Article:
Rock Advertising Limited (Respondent) v MWB Business Exchange Centres Limited (Appellant)  UKSC 24 – An Unwelcome Result for Commodity Traders?
by Lisa Hillary & Emma Halton
This judgment handed down on 16th May 2018 by the Supreme Court serves as an interesting development in contract law but one that may not be welcomed by trading companies. The court held that No Oral Modification Clauses (“NOM clause”) are to be given their full force and effect and any attempt to vary a contract ignoring the formalities prescribed by the NOM clause will be ineffective. The same will likely apply to Entire Agreement Clauses (“EAC”), which may result in unfortunate consequences for trading companies.
Background to the Appeal
MWB Business Exchanges Centres Ltd (“MWB”) entered into a licence agreement with Rock Advertising Limited (“Rock”) for the occupation of office space for a fixed term. Clause 7.6 of the agreement stated the following:
“…All variations to this Licence must be agreed, set out in writing and signed on behalf of both parties before they take effect”.
Rock, having accumulated licence fee arrears proposed a revised payment schedule to MWB. A dispute ensued as to whether MWB had accepted Rock’s proposal. The issue before the courts was whether the variation was effective in law. The County Court held the variation was ineffective because it was not recorded in writing and signed on behalf of both parties, as required by clause 7.6. The Court of Appeal overturned the decision of the County Court, finding that the oral agreement to revise the payment schedule amounted to an agreement to dispense with clause 7.6 and the variation was effective. MWB appealed to the Supreme Court.
The Supreme Court Judgment needs to be read in the context of previous judgments.
In recent years, the courts have taken an increasingly adverse approach to the draconian effect of a NOM clause and allowed informal variations, disregarding the formalities required by the clause.
Despite this, the appeal was allowed by the Supreme Court.
Giving his lead judgment, Lord Sumption stated “the law should and does give effect to a contractual provision requiring specified formalities to be observed for a variation”.
The issue raised by NOM clauses is their perceived conflict with party autonomy and the doctrine of freedom of contract. Lord Sumption determined that there are legitimate commercial reasons for agreeing to a NOM Clause:
- Firstly, to prevent attempts to undermine written agreements by informal means;
- Secondly, to avoid the vulnerabilities of oral communications which invariably give rise to disputes as to whether a variation was intended and to its precise terms; and
- Thirdly, a prescribed formality for effecting variations of a contract assists corporations with their ability to police internal rules restricting the authority to agree them.
In summarising the courts’ approach prior to this judgment, Lord Sumption recites a passage made by Cardozo J in the New York Court of Appeals in Beatty v Guggenheim Exploration Co (1919) 225 NY 380, 387-388:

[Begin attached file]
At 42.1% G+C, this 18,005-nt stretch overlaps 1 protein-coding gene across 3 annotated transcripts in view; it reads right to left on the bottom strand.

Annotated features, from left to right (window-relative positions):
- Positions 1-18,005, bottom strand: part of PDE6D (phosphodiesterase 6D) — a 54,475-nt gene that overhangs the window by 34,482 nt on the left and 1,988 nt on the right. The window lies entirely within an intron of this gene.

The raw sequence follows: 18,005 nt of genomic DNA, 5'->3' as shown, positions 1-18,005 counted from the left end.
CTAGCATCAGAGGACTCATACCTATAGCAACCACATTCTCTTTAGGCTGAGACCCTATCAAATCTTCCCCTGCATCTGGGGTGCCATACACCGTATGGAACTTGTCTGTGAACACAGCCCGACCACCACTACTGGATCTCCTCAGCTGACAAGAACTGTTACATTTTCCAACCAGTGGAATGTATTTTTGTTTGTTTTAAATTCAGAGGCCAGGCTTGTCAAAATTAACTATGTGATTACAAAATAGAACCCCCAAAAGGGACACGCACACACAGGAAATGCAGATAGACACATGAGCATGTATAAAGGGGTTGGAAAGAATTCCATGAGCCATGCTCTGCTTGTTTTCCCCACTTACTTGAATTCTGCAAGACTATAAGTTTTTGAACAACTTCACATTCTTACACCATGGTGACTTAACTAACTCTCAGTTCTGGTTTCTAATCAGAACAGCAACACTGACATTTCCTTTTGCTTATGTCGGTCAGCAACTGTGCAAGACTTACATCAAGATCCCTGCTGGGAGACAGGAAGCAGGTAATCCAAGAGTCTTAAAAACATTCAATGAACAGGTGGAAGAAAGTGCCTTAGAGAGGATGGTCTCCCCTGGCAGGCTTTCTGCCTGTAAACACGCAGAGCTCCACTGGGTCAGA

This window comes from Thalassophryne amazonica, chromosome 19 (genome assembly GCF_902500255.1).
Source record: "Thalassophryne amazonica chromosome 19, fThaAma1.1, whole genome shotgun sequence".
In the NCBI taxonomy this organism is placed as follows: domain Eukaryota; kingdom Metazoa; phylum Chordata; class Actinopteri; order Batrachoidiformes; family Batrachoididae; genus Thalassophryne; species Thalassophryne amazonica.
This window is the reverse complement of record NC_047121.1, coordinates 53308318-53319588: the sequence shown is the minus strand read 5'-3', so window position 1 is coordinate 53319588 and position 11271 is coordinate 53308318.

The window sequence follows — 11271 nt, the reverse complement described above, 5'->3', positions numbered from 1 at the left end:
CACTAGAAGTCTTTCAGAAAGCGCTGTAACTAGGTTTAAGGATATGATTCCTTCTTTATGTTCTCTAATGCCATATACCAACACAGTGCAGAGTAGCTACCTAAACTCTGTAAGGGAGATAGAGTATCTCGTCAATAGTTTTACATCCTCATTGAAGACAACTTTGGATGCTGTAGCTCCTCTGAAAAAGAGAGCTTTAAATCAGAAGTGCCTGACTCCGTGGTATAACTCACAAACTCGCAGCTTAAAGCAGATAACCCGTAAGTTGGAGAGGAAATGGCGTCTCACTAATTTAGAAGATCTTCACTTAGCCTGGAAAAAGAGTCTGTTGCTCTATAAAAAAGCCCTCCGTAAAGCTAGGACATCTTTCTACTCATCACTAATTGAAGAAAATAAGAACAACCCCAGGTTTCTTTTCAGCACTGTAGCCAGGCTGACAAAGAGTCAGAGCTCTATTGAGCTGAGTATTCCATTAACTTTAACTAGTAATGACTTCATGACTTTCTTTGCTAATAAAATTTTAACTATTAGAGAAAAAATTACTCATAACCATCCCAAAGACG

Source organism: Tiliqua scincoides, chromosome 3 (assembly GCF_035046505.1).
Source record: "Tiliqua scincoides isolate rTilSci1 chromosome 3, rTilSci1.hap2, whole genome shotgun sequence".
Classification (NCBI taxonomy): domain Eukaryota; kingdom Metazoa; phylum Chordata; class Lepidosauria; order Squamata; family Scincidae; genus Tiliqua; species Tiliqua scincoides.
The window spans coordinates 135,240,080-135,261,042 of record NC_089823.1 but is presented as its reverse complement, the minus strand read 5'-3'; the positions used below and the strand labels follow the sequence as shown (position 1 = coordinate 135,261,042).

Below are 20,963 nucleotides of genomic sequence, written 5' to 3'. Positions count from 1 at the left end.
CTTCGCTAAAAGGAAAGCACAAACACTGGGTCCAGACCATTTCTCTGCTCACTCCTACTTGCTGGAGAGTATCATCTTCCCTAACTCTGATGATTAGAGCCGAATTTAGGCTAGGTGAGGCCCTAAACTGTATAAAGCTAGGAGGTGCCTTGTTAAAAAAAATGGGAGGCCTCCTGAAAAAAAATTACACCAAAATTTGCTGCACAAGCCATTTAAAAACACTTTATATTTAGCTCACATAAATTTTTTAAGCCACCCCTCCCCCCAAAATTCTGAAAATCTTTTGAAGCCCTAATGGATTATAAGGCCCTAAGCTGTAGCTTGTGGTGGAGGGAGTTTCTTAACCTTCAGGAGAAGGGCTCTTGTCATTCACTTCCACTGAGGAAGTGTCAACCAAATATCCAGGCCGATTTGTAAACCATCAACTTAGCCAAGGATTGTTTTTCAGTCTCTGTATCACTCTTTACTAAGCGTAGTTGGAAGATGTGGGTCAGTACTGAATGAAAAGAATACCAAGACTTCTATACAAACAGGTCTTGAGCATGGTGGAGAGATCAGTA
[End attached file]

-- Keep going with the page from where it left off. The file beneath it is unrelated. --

“Those who make a contract, may unmake it. The clause which forbids a change, may be changed like any other. The prohibition of oral waiver, may itself be waived. Whenever two men contract, no limitation self-imposed can destroy their power to contract again”.
However, Lord Sumption states that such reasoning is entirely conceptual; the argument that parties cannot agree not to vary a contract orally, because such an agreement would be destroyed automatically upon an oral variation, is wrong.
He considers that the same point may be made by reference to the treatment of EACs. Both clauses are intended to provide contractual certainty about the terms agreed. EACs are routinely enforced by the courts.
Lord Sumption went on to consider the position where parties agree an oral variation in spite of a NOM Clause:
“the natural inference from the parties’ failure to observe the formalities of a No Oral Modification clause is not that they intended to dispense with it but that they overlooked it. If… they had it in mind, then they were courting invalidity with their eyes open”.
In practical terms, what does this mean for a party who acts on an invalidly varied contract but then finds he is unable to enforce it? The protection against any injustice created by strict enforcement of a NOM clause lies in the various doctrines of estoppel. However, it is apparent from the judgment that the scope for defending an informal variation is narrow. Lord Sumption says that there would, at the very least, have to be “(i)…some words or conduct unequivocally representing that the variation was valid notwithstanding its informality; and (ii) something more would be required for this purpose than the informal promise itself”.
The practical difficulty with the judgment for trading companies is that many commodity contracts contain EACs. While certain types of contract, for instance, those dealing with real property, require few variations during the life of the agreement, the commodities world is a fast-moving environment where the logistics of the transaction require frequent variations in order to produce a workable outcome. These variations are commonly carried out by telephone or by email without regard to the formalities required by an EAC. In light of this decision, the validity of such variations is now doubtful.
Notwithstanding the limitations prescribed by the Supreme Court in relation to estoppel, commodity arbitrators can expect to see an increase in such arguments, which are fact sensitive and notoriously difficult to determine.
In seeking certainty, the Supreme Court Judgment may well open the door to even greater uncertainty.
If you have any queries about this article, please get in touch with Lisa Hillary, whose details appear below.